Every which way but iTunes

I started this blog three years ago to commemorate the 20th anniversary of “Thelma & Louise.” And, for nearly a year, I posted regularly if not religiously.

Then, right after I vowed to pen 40 movie reviews in 40 days, life intervened and I quit blogging. If you’ll allow me to quote “We Need a Little Christmas,” in the ensuing time I’ve “Grown a little sadder, grown a little older.”

Regardless of my past situation, I’m back to blogging. At this point, you might be asking yourself, “What event of epic proportions has awakened her from this slumber?”

That’s simple – the theme from “Every Which Way but Loose” is not on iTunes. As everyone no doubt knows, the late great Eddie Rabbit recorded the song, which served as the theme to the Clint Eastwood/Clyde the orangutan flick of the same name. It’s a beautiful song that explores the fears of commitment and heartache – and in under three minutes.

But you can’t find it on iTunes. Oh, you can find Eddie Rabbit wannabes warbling the song, but it’s either Eddie or nothing as far as I’m concerned. iTunes also offers other Eddie Rabbit releases, but until I can download “Every Which Way but Loose,” I’ll find a way to survive without “I Love a Rainy Night” and “Driving My Life Away.”

Somehow, the song is available for download on Amazon, but I refuse to buy it on principle and because I don’t know if the mp3 version will be compatible with my iPod.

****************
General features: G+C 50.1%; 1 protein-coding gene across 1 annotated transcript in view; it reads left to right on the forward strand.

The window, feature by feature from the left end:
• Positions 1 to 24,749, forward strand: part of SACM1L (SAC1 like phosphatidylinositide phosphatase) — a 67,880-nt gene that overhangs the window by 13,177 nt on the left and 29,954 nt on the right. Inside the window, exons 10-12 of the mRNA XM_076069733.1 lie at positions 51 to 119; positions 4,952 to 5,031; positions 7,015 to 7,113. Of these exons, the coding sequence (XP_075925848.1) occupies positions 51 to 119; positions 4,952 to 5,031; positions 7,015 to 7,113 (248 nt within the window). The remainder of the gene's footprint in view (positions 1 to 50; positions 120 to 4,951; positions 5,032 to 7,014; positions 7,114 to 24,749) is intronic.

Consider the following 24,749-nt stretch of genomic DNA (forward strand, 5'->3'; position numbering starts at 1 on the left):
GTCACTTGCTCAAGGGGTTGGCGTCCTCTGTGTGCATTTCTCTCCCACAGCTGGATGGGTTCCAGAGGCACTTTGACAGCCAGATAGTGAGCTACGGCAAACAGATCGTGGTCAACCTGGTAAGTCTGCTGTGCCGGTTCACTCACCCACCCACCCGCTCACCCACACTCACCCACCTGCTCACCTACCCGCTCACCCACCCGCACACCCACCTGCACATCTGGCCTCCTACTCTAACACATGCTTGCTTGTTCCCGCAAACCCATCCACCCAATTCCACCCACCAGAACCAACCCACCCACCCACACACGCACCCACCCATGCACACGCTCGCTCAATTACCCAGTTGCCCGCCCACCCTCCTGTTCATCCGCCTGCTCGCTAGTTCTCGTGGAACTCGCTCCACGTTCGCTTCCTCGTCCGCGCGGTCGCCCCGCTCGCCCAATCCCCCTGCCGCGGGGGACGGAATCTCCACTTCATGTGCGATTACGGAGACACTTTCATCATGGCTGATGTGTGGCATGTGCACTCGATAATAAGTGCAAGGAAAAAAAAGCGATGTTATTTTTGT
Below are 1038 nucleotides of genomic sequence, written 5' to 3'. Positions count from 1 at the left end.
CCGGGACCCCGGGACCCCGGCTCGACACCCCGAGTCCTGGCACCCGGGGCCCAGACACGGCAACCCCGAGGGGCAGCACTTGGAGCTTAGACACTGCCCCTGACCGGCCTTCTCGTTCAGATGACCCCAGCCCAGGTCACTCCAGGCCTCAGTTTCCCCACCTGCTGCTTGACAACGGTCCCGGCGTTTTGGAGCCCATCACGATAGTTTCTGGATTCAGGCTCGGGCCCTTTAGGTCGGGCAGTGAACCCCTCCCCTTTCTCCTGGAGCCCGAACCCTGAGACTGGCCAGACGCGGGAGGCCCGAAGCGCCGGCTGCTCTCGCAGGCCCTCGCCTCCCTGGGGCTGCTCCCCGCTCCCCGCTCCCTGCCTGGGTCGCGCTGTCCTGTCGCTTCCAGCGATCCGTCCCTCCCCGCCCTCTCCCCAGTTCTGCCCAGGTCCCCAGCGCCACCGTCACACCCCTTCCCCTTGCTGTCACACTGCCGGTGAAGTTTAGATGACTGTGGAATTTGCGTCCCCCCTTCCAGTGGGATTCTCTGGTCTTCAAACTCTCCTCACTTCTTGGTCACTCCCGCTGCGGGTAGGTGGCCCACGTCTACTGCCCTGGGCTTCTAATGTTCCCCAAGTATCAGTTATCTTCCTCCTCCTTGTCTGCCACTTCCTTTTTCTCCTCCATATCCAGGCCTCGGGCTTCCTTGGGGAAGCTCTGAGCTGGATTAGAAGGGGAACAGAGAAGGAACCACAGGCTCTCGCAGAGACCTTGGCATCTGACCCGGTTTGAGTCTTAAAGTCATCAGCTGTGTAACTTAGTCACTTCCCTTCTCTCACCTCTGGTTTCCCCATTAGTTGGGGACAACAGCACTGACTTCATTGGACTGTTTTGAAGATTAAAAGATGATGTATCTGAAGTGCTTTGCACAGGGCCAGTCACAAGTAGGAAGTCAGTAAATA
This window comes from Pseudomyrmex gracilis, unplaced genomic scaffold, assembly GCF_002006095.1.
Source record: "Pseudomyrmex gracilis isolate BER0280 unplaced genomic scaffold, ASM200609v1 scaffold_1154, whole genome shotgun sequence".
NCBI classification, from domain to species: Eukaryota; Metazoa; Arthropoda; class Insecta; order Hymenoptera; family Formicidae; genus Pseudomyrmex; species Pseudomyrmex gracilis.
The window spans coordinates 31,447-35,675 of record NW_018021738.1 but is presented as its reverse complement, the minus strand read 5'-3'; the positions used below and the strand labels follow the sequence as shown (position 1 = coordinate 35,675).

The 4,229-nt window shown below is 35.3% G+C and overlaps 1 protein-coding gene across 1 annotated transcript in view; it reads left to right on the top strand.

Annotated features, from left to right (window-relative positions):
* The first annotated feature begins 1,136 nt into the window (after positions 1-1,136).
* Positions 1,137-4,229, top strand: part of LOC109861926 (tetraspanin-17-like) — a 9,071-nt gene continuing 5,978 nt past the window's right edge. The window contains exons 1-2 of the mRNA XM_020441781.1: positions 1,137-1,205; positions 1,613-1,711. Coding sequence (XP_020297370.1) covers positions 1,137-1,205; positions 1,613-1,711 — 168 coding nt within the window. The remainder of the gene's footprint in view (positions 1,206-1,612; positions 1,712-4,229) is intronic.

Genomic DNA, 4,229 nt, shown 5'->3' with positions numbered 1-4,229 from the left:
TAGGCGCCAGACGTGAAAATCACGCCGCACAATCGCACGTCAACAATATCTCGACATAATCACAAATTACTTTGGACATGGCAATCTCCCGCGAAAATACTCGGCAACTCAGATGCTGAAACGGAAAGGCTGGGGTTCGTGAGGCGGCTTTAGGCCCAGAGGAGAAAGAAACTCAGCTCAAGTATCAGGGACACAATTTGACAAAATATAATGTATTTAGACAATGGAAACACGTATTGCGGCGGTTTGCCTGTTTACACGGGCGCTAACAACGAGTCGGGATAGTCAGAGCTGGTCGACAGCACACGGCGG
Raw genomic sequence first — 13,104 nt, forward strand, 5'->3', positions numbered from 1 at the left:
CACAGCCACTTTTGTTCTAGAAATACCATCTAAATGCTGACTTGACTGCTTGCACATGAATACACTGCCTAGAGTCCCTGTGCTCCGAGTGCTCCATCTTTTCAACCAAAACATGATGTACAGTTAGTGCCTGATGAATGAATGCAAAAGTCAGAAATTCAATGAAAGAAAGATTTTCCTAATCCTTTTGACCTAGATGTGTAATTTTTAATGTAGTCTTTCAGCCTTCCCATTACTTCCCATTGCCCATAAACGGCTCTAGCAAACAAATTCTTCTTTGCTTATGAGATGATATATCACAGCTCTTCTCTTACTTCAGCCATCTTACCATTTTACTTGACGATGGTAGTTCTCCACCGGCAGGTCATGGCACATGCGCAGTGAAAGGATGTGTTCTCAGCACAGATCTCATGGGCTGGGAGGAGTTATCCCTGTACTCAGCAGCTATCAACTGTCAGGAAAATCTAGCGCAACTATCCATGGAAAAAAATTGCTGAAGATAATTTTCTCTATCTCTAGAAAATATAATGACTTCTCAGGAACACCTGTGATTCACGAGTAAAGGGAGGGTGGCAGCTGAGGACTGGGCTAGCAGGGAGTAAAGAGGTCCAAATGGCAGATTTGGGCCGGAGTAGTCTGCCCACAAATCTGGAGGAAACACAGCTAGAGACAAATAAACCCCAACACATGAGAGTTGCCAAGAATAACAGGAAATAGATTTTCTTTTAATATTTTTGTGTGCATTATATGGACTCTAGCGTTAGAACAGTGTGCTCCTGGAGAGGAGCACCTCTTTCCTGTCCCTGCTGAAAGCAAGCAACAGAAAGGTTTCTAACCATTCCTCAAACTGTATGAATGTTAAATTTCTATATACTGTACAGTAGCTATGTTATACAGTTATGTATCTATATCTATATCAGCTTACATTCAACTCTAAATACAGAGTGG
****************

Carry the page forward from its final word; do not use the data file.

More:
I guess I could always give in and buy Eddie Rabbit’s greatest hits, which includes the song, but this is 2014. Should I really be forced to buy a CD?

Put on your thinking caps and dust off those ’80s CDs — August 21, 2011

Put on your thinking caps and dust off those ’80s CDs

The characteristic I appreciate most about ’80s music is that it doesn’t require much from me. I realize some people return to the music for nostalgia’s sake or because they believe the recording industry mysteriously ceased producing quality tunes when they – the listener – finally conquered acne.

I like that the music doesn’t make me think.

Well, except when it does. Continue reading

And the Big Man left the band — June 20, 2011

And the Big Man left the band

The news of Clarence Clemons’ death called to mind a conversation I had with my friend, Jimmy, during Bruce Springsteen and the E Street Band’s last tour.

Jimmy, who has seen Springsteen in concert eight times, said that tour would probably be the band’s final hurrah.

His statement perplexed me and I asked, “Why? Is Bruce going out on his own again?”

“He might,” Jimmy answered, “but they won’t be playing together much longer because of Clarence’s age and health.”

As Jimmy filled me in on Clarence’s health issues, I considered the Big Man’s age. I guess I always knew he was older than Bruce and that Bruce wasn’t much younger than my parents. Continue reading

Years have come and gone since we heard the news ’bout Billie Joe — June 3, 2011

Years have come and gone since we heard the news ’bout Billie Joe

“It was the third of June, another sleepy dusty Delta day.”

Bobbie Gentry’s soulful, sensual opening to “Ode to Billie Joe” launched one of the most enduring mysteries in musical history.

As soon as Mama tells her family about Billie Joe jumping off the Tallahatchie Bridge, you want to know more about this Billie Joe McCallister and why he took the leap.

By song’s end, you have other unsolved mysteries to unravel: Continue reading